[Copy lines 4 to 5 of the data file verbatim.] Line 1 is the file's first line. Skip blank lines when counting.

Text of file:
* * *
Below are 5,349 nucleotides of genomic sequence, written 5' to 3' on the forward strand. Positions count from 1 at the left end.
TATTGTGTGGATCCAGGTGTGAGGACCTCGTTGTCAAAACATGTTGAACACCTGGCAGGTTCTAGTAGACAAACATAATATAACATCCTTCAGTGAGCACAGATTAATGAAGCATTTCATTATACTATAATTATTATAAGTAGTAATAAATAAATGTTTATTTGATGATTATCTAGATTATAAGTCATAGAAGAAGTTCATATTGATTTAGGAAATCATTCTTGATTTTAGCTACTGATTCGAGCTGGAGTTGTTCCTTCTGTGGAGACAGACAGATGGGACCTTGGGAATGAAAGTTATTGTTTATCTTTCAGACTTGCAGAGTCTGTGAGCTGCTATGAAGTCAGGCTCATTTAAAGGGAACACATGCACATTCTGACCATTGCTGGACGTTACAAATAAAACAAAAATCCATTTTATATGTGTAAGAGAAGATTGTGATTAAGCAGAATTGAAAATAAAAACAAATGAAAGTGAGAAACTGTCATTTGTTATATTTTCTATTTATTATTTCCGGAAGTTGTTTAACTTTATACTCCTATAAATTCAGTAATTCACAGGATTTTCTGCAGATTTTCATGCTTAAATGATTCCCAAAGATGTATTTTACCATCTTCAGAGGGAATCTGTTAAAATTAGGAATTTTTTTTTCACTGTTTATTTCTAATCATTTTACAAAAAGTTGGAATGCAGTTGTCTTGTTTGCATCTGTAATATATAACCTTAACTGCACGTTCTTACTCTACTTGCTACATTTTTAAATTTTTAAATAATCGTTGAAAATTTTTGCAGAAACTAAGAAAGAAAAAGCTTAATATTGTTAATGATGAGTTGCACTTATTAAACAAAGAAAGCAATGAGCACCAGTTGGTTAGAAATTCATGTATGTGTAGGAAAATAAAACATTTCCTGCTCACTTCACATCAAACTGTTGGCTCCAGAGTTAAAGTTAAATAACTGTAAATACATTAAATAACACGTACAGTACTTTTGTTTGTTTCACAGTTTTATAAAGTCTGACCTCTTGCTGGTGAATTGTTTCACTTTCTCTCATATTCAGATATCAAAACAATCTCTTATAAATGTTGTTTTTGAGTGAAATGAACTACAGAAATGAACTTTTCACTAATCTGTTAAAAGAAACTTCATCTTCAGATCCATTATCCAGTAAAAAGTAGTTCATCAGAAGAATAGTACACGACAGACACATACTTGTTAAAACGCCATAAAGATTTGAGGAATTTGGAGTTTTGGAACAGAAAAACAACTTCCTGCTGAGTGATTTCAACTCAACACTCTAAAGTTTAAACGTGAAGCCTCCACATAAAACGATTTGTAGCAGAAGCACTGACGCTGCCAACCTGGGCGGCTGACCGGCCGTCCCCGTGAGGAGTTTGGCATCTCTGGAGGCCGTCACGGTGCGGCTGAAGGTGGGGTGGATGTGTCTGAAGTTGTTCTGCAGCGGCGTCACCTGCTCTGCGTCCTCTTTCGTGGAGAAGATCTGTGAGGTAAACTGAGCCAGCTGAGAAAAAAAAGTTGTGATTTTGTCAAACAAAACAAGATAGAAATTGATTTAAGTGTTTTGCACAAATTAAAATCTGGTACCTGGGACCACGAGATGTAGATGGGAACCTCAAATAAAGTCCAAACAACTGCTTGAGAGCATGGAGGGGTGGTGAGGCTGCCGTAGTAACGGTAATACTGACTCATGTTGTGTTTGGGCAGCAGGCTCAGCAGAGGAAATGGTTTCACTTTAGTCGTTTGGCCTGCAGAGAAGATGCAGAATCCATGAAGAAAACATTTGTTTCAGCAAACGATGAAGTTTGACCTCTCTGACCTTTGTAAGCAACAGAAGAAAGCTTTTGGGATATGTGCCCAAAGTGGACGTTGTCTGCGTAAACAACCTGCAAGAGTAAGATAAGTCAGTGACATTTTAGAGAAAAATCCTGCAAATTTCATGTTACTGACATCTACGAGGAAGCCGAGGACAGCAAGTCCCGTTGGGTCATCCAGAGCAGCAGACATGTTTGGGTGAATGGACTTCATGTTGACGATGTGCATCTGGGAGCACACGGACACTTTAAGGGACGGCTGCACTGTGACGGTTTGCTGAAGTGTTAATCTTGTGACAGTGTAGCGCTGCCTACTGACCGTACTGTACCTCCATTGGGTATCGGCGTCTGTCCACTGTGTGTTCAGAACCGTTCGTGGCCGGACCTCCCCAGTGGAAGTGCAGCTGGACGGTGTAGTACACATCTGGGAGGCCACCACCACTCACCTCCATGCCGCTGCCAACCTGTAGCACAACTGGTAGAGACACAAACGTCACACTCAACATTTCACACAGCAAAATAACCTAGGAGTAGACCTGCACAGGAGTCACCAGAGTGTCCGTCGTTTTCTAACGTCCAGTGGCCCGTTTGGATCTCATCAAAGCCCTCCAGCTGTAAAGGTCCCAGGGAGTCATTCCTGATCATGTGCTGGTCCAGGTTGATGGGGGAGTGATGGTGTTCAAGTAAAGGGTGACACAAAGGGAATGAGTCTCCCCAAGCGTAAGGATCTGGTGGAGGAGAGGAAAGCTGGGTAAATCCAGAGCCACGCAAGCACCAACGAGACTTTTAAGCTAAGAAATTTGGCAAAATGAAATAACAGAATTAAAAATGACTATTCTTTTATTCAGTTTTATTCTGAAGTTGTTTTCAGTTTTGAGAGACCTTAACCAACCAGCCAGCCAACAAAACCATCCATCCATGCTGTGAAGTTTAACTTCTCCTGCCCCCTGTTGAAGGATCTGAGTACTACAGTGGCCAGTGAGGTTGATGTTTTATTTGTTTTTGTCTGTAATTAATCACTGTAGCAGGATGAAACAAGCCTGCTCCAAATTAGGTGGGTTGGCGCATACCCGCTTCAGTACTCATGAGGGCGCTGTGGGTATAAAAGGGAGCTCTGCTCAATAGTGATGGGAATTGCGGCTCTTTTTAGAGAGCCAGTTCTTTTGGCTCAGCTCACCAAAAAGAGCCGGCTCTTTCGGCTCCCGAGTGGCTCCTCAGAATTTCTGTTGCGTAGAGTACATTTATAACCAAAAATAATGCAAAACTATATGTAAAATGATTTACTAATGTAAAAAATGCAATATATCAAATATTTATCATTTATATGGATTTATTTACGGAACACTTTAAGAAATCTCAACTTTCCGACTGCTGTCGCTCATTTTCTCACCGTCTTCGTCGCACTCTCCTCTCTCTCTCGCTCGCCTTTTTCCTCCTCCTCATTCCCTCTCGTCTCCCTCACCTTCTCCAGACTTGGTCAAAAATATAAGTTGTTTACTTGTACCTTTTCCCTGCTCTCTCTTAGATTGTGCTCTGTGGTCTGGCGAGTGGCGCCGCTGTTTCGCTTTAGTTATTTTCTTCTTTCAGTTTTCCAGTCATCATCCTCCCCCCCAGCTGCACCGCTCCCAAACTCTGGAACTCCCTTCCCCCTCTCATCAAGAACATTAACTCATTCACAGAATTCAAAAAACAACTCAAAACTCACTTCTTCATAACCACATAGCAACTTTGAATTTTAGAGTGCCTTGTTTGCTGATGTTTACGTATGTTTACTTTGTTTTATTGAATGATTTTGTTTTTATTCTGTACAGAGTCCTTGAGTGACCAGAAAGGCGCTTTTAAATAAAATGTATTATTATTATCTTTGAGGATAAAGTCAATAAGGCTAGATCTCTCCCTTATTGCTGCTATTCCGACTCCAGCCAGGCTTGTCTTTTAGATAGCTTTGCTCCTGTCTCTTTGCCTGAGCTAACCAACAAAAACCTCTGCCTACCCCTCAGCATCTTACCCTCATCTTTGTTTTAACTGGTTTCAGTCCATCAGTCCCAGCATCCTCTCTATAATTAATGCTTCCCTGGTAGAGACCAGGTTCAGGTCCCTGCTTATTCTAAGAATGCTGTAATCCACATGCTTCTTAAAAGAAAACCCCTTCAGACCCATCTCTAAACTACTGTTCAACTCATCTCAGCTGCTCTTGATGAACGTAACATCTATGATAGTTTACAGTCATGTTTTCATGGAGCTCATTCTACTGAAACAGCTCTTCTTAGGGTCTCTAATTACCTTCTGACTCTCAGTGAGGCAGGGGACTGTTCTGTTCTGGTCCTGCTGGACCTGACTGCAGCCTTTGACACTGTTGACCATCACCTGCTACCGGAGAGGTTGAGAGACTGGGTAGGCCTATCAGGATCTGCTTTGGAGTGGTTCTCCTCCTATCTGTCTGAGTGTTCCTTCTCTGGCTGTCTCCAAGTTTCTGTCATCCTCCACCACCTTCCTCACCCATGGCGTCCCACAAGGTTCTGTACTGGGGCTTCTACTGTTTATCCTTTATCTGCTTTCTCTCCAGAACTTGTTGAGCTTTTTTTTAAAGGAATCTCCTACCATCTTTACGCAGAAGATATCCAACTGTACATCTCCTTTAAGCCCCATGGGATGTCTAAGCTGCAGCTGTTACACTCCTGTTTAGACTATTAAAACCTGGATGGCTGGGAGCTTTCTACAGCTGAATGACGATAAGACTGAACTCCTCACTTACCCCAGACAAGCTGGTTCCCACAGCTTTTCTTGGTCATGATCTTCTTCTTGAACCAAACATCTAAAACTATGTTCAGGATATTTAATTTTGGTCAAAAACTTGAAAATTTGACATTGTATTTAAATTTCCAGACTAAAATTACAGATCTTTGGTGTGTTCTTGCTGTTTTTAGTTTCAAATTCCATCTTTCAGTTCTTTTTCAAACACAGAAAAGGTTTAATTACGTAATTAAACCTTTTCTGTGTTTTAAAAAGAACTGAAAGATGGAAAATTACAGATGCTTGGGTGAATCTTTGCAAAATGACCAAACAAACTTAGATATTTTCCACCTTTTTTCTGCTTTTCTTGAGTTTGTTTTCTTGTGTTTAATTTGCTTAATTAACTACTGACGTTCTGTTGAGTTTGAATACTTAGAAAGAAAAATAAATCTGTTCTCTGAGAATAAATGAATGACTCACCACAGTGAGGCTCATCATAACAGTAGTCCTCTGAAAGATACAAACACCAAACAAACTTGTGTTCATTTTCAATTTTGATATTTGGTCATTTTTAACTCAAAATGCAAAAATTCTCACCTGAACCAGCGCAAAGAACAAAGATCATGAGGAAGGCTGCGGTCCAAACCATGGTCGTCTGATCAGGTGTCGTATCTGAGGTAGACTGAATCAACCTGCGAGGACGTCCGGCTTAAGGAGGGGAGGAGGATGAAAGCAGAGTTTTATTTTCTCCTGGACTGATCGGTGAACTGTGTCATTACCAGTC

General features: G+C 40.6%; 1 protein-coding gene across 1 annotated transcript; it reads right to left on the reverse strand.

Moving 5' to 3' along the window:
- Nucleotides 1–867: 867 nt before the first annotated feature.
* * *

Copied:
Moving 5' to 3' along the window:
- Nucleotides 1–867: 867 nt before the first annotated feature.